Thursday, August 28, 2008
Through life’s meridian bound,
In silent pain I weep;
What joy on earth is found!
Too slow the minutes creep.
O death! Thy aid I crave,
Advance to my relief;
Consign me to the grave,
And banish all my grief.
(An Invocation to Death 21-28)
This is an excerpt taken from the poem "An Invocation to Death" by Jane Cave Winscom. In the 1790s, Winscom wrote three poems ("Written the First Morning of the Author’s Bathing at Teignmouth, For the Head-Ach", "The Head-Ach or An Ode to Health" and "An Invocation to Death") describing living with chronic headache pain. In the above lines, she describes the silent agony she is feeling. The pain is so bad, she craves the "aid" of death to relieve her suffering.
Jane Cave Winscom is somewhat of an obscure poet. Not much is known about her life outside of her poetry. Winscom first published "The Head-Ach" in a newspaper in 1793 as a plea to readers.
Live’s one on earth possess’d of sympathy,
Who knows what is presum’d a remedy?
O send it hither! I again would try,
Tho’ in the attempt of conqu’ring I die.
(The Head-Ach 45-48)
Although written over 200 years ago, some of Winscom's sentiments may seem familiar to modern times. In her three poems, she describes her agonizing pain, multiple treatments she has tried, and a frustration with the medical community who apparently promise much but deliver little.
Physicians, and ye crowd,
Who boast of physic-skills;
I may proclaim aloud,
You’re but a splendid ill!
In vain I’ve sought for cures,
As tortures still confine:
What fruitless pounds are yours!
What pain and anguish mine!
(An Invocation to Death 9-16)
Something that strikes me about Winscom's poetry is the evolution of hope. In the first poem, she seems hopeful that her pain can be can be relieved by bathing in the Teignmouth (a popular treatment at that time for many different illnesses).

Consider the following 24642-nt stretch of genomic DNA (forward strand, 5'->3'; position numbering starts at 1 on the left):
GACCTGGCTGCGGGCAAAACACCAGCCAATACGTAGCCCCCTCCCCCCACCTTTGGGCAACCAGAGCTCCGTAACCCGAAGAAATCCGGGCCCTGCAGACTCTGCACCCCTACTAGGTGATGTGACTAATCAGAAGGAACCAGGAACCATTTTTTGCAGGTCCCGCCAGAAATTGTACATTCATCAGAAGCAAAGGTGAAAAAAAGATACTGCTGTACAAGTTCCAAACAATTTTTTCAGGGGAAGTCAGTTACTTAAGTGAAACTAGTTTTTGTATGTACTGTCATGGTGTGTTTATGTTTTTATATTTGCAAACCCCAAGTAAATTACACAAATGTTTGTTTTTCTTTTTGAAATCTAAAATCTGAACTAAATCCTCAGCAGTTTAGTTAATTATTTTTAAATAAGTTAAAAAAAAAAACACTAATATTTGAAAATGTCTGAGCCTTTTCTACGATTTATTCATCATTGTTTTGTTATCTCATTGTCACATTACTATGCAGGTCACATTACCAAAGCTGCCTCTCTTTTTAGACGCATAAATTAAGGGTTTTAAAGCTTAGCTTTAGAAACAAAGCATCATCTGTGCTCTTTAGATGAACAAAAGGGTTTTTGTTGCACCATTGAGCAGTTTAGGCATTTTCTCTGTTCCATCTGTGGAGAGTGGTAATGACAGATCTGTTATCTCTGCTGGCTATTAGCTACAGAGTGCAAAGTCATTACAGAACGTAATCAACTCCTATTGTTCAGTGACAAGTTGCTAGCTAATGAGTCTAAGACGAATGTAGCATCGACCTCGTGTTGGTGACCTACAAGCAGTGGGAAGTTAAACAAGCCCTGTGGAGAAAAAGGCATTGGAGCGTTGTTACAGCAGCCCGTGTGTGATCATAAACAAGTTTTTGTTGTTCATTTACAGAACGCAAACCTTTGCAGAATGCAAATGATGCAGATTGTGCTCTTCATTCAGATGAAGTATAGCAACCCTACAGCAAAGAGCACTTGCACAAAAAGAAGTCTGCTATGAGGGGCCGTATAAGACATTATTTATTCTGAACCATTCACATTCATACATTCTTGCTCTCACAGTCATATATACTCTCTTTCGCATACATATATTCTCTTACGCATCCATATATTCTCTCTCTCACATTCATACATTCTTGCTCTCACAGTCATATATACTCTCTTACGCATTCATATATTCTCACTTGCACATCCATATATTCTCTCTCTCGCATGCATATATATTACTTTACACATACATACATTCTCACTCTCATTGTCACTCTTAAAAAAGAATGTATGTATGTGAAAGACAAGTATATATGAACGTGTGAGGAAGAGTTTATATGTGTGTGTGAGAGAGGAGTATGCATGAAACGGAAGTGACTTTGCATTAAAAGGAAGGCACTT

I chid my fears—my cowardice was nipped,
And next below the wave my head was dipped:
A strange sensation—in a second o’er,
And I quite braced, much happier than before;
When I bathe next, I’ll have two dippings more.
(Written the First Morning of the Author’s Bathing at Teignmouthlines 18–22 )
By the time she writes the last poem, her hope has changed. She no longer believes in the physicians or other practitioners who have tried in vain to relieve her pain. She now places her hope in death. Through dying, she may finally be at peace.
And ye of tend’rest tye,
To whom I yet am dear!
Heave not a fruitless sigh,
When you behold my bier!
But join me to the dead:
Rejoice my days are o’er;
And say,—“that peaceful head
Shall bow with pain no more.”
(An Invocation to Death 41-48)
Winscom is not alone in using poetry to express physical pain. The American Pain Foundation has more contemporary poems written by those suffering from chronic pain.
References: McKim, A. Elizabeth, "Making Poetry of Pain: The Headache Poems of Jane Cave Winscom" Literature and Medicine 24, no. 1 (Spring 2005) 93–108
Thursday, August 28, 2008 by Amber Wollesen, MD · 0
Monday, August 25, 2008
There is a certain theme surrounding much of the art and music discussed on these pages; that creation is often born of personal suffering. Perhaps no better example of this exists than the life and work of Frida Kahlo.
Born in 1907 in Mexico, Frida was aspiring to be a doctor, when at the age of 18, a tragic bus accident forever changed her life course. Having been impaled by a metal pole, suffering a fractured pelvis among other injuries, she spent her recovery time exploring the world of painting.
She later met and married a man 20 years her senior, a famous painter himself, Diego Rivera. Much of the tragedies she encountered during her life have been portrayed masterfully in Frida's surrealist paintings. Diego called her art, "agonized poetry", and certainly agonizing is one of many words people use to describe her work.
Frida had several great losses in her life. Due to the bus accident, she discovered she wasn't able to carry a pregnancy to term. Desperately wanting to be a mother, both the loss of actual pregnancies as well as the loss of the idea of being a mother come across in her works.
The painting "Henry Ford Hospital"(1932) was painted after one of her miscarriages. This was the very first time in art history that an artist created a painting specific to the death of an unborn child. The painting communicates more than this loss. It also portrays Frida's suffering and isolation which followed. Represented here are 6 objects symbolizing different aspects of her anguish: Model of female reproductive system, a male fetus, a snail (represents the slowness of miscarriage), pelvic bones responsible for the loss, an orchid (symbol of fertility) and an autoclave for surgical instruments.